New Delhi | Updated: April 22, 2021 5:33:16 am
With the Central government earmarking 50 per cent of vaccines for sale in the open market, several states and even policy makers within the establishment are disturbed by a differential pricing announced by Serum Institute of India Wednesday, raising doubts about vaccine equity and fair inter se distribution amongst states and between states and private hospitals.
Serum Institute announced two pricing buckets for Covishield: Rs 400 per dose for states, and Rs 600 per dose for private hospitals. The company sells Covishield to the Centre at Rs 150 a dose. While the pricing has been announced by Serum Institute, sources close to the development said it was unlikely the prices were arrived at without the knowledge of the Central government.
“It (differential pricing for the Centre and states) is stupid, inexplicable. I don’t know what’s going on,” said a top policy maker linked to the establishment.
Speaking on the condition that he not be named, he said he had not been consulted.
Another policy maker who, too, was not consulted, said there was merit in allowing open market sales since profits therein will incentivise the private sector to ramp up production. Asked about different rates for two governments, the Centre and states, he said: “The question of cooperative federalism is a different argument.”
In a press statement Wednesday, Serum Institute said, “For the next two months, we will address the limited capacity by scaling up the vaccine production. Going ahead, 50% of our capacities will be served to the Government of India’s vaccination program, and the remaining 50% will be for the State governments and private hospitals.”
What has rankled states is the lack of clarity over two key aspects:
One, will it be Serum Institute, a private player, which will decide the distribution of vaccine doses amongst states? If so, on what basis — will it be first-come, first-serve or in proportion to the population to be vaccinated or severity or volume ordered?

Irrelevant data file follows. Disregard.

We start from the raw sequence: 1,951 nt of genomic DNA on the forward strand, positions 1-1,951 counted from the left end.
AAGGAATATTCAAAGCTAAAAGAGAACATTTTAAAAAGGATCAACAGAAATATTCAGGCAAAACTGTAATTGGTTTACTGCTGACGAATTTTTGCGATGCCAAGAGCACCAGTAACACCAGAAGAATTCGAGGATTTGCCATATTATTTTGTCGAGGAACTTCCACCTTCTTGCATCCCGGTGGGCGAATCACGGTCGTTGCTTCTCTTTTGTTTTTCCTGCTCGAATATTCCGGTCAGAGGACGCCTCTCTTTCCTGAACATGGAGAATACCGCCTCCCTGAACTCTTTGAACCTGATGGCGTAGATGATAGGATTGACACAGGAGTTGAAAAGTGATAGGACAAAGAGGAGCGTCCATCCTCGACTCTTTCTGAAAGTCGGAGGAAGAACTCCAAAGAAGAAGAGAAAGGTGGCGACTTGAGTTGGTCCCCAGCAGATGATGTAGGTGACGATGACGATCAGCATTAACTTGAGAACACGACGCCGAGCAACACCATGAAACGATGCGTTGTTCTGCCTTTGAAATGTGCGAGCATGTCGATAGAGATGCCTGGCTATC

Two, what criteria will it use for inter se distribution of vaccine doses between states and private hospitals? How will Serum distinguish between orders from a large metropolitan hospital – more lucrative – and that from a smaller private nursing home?
These questions haven’t been addressed, said the Chief Secretary of a state, which is witnessing a sharp surge in Covid-19 cases. “Given the nature of the country’s federal structure, a differential pricing for a public good is unjustifiable. That, too, for a vaccine being produced under EUA (Emergency Use Authorisation). What about the spirit of cooperative federalism?”
A Secretary-level officer in the Central government involved in the discussions said the Centre will fully fund the ongoing nationwide vaccination programme for 45-plus. “Some states like Maharashtra made a clamour for expanding it universally, and criticised the Centre’s method of expanding the eligibility for vaccination, and many others in the intelligentsia wanted open market sale,” the officer said.
But there is little clarity on the process going further. “The decision on inter se distribution, etc is for the Union Health Ministry to take. The true merits of the move are: giving pricing flexibility for the additional 50 per cent vaccine output will stimulate supply and the non-poor, willing to pay, people will free up resources for the poor and needy,” the officer said.
But states are not quite buying the argument. “The thinking seems to be that only 45-year plus citizens deserve this; administer vaccines free of cost to them. Below 45, it is the states’ call. Whether the state picks up the tab or the consumer pays for it, let the state decide,” said the Chief Secretary.
A senior official in another state said that they have not yet received any official information from the Union Ministry of Health and Family Welfare. “Yes, of course. We are astonished… the Government of India and the state government being treated as separate for purposes of a vaccine in times of pandemic. Are we less deserving entities?” the official said.
Another senior official in a BJP-ruled state said, ideally, the Central government should intervene, and set objective and transparent criteria for Serum Institute to allocate vaccine doses to states.
“Only pricing can be left to the manufacturer, the distribution should be fair,” the official said. A clear fortnightly timetable on allocation of doses from May 1onwards would help states plan in deciding which segments of the population to prioritise for vaccination,” the official said.
The Secretary-level officer, however, contended that intervention on pricing or distribution was possible only when vaccination was rationed. “But in a dual market system, with open market sales now being allowed, how can pricing be controlled,” he said.
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